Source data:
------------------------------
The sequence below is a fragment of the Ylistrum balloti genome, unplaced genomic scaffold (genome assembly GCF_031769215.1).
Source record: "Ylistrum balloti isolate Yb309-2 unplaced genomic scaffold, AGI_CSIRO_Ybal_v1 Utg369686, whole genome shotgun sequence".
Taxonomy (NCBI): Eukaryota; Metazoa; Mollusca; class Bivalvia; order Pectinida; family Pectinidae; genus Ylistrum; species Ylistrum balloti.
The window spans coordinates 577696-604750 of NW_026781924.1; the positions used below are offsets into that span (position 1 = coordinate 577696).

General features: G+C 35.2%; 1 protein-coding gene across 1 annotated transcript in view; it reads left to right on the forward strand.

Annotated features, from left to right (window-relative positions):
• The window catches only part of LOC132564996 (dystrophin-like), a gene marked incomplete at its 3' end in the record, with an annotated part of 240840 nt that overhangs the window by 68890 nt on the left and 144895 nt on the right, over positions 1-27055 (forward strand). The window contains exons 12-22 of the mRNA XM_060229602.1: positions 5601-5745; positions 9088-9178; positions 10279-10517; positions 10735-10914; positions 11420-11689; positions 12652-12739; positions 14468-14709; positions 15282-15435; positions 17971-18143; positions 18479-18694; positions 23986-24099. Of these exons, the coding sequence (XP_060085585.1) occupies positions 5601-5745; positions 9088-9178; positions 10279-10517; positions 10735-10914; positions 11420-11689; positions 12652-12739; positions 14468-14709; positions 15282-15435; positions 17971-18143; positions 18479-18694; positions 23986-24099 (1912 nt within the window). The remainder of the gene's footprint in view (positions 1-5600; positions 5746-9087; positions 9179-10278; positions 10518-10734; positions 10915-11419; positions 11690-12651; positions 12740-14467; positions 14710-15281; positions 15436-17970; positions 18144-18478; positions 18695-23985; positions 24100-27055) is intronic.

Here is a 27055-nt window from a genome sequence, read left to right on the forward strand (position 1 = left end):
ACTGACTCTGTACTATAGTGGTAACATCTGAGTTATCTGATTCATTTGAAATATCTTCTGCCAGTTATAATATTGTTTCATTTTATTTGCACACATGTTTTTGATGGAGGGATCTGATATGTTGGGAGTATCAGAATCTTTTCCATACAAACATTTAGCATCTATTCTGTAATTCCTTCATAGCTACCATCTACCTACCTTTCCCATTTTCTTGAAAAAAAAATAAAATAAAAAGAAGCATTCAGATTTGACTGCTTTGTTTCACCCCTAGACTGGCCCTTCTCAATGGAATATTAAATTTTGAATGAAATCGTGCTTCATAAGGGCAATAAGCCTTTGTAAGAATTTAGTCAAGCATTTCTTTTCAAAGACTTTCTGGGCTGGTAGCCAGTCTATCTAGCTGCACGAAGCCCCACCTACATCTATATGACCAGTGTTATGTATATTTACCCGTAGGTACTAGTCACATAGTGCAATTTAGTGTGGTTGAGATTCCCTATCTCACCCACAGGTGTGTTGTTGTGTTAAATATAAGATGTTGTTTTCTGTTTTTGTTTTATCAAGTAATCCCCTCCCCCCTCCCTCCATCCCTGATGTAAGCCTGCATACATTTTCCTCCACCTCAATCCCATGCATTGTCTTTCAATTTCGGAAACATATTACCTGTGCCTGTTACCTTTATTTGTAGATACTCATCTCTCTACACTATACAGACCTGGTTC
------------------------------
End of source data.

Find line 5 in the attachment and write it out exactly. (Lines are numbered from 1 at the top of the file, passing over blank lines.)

General features: G+C 35.2%; 1 protein-coding gene across 1 annotated transcript in view; it reads left to right on the forward strand.